Takeshima – Prof. Shimojo
What is Takeshima?
Takeshima is an isolated group of islets in the Sea of Japan lying at 37 degrees 9 minutes north latitude and 131 degrees 55 minutes east longitude. The group is comprised of an eastern islet, a western islet, and several dozen reefs. The total area of the group is 0.23 square kilometers, or roughly five times that of the Tokyo Dome. They have been uninhabited since ancient times because it is next to impossible to obtain drinking water, and all four sides of the two islets are sheer cliffs.
The dispute over whether Takeshima belongs to Japan or South Korea is known in Japan as the Takeshima problem. In Japan, Takeshima is considered to be under the jurisdiction of Okinoshima-cho, Shimane Prefecture. In South Korea, Takeshima is referred to as Tokto or Dokto, and it is under the jurisdiction of Ullong-do, North Gyeongsang Province.
The Background of the Takeshima Problem
The Takeshima problem originated on January 18, 1952, when then-President Syngman Rhee of South Korea declared sovereignty over the sea around the Korean Peninsula and proclaimed the existence of the Syngman Rhee Line in international waters. Takeshima was on the Korean side of this line, though it had been incorporated into Shimane Prefecture on February 22, 1905.
Then, on September 2, 1954, the South Korean government decided to occupy Takeshima with military force. On September 15 they set up a lighthouse on one of the islets and notified the Japanese government. Japan approached the South Korean government about submitting the case to the International Court of Justice, but the South Koreans rejected this idea. Since then, Japan and South Korea have held no discussions about the Takeshima problem.
There were three reasons for establishing the Syngman Rhee Line. The first was the intent to avoid conflict over fishing activities. Japan had fished in the waters adjacent to the Korean Peninsula since before World War II. The South Koreans were concerned that continued Japanese fishing in those waters after the war would damage their fishing industry.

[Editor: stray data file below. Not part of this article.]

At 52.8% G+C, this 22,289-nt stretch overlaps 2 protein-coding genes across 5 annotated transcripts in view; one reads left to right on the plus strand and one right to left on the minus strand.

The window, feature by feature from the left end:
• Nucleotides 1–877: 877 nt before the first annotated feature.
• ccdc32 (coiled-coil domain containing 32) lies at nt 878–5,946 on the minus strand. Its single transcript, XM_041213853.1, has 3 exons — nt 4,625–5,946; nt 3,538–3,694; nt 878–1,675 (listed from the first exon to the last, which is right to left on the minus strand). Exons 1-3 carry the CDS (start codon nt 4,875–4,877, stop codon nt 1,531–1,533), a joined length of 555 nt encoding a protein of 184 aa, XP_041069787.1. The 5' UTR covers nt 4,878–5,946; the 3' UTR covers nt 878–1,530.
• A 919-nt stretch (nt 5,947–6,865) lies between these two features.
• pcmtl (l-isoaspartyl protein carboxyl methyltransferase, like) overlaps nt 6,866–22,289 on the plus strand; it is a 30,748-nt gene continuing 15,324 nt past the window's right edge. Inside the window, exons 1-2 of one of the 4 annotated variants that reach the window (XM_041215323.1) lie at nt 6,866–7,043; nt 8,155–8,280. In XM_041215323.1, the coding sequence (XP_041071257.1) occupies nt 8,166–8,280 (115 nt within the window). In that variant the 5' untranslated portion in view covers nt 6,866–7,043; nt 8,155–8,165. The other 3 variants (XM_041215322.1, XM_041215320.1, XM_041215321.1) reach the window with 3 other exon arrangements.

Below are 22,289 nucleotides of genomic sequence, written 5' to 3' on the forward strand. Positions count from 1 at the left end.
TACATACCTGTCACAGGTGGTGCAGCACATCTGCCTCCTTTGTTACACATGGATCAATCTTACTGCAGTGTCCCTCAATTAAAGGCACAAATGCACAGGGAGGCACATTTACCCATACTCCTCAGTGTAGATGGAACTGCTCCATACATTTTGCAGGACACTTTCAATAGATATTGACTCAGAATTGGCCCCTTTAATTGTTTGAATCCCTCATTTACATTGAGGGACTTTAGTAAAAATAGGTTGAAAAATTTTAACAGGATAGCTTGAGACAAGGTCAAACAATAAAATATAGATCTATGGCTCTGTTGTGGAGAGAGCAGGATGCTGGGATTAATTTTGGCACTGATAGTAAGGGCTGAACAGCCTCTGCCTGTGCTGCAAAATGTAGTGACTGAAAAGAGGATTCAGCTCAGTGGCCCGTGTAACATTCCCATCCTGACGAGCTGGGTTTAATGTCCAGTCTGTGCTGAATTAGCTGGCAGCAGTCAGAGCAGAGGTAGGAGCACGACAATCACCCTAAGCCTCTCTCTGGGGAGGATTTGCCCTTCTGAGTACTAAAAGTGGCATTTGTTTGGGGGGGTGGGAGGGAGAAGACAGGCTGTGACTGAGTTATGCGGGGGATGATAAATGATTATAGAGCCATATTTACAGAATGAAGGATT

The second reason was related to the section in Article 2 (a) of the San Francisco Peace Treaty that defined Korean territory. At first, the treaty stated that Takeshima was Korean territory, but it had become Japanese territory by the final draft. When South Korea discovered the change, they thought they should claim sovereignty before the treaty went into effect.
The third reason for the line was that the Koreans wanted a diplomatic card to play in negotiations for normalizing relations between Korea and Japan. An issue for the Koreans in these negotiations was the assets held by individual Japanese still on the Korean Peninsula. According to some estimates, these assets accounted for 80% to 90% of all Korean assets at the time. Repatriating these assets to Japan would have bankrupted the country.
Eventually, Korea seized more than 200 Japanese fishing vessels using the Syngman Rhee Line as justification. They held the interned seamen and Takeshima as hostages to pressure the Japanese government into making concessions during the negotiations for normalization.